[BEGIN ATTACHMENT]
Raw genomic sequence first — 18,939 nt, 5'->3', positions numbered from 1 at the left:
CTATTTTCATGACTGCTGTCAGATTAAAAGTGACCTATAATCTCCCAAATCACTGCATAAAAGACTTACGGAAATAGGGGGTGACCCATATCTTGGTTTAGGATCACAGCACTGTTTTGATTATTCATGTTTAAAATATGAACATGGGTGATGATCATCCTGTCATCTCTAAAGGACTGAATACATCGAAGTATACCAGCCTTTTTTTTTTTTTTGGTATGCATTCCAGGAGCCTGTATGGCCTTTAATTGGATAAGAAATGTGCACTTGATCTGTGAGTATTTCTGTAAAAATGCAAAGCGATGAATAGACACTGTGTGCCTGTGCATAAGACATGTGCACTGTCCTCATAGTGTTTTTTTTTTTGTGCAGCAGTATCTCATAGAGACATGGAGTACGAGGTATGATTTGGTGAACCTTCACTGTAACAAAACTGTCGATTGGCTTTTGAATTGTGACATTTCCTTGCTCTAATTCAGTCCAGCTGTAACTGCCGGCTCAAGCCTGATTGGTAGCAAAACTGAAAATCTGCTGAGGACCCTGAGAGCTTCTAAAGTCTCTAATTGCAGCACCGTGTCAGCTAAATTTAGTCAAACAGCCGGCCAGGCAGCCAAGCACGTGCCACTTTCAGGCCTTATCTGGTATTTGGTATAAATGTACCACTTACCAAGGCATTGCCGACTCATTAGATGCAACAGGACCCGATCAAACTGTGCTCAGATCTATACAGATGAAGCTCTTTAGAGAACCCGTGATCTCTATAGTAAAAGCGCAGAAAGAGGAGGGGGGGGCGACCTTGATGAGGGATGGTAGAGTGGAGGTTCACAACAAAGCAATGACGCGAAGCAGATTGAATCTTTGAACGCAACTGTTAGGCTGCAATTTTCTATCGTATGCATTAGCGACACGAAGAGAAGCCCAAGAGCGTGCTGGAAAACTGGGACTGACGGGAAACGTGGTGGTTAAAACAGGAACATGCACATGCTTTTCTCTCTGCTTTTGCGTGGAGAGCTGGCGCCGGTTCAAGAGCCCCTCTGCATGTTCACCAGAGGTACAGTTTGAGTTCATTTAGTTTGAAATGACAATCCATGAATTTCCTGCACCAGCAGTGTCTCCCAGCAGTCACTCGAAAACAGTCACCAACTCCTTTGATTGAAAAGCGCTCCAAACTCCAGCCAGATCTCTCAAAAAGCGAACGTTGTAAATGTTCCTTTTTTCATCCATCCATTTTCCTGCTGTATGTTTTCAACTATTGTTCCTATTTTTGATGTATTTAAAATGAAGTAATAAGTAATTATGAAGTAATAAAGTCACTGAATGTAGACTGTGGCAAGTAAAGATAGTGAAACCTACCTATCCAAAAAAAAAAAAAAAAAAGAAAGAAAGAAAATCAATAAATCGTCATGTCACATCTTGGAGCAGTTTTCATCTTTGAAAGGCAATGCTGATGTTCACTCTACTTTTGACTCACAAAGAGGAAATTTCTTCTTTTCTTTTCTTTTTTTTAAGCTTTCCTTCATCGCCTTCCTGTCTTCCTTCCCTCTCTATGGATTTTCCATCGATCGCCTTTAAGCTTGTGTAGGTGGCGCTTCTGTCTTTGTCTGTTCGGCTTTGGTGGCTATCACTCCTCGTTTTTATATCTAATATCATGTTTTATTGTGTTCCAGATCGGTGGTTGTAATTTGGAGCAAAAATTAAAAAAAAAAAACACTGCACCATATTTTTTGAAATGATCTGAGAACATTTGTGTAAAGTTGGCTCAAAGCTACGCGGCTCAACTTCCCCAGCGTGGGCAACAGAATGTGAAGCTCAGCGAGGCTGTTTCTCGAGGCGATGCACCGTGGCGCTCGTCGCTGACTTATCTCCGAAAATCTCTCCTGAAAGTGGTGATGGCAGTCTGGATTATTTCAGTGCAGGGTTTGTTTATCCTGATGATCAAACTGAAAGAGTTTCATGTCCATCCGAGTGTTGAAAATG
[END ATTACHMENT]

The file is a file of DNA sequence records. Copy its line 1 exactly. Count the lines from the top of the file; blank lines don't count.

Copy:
Raw genomic sequence first — 18,939 nt, 5'->3', positions numbered from 1 at the left: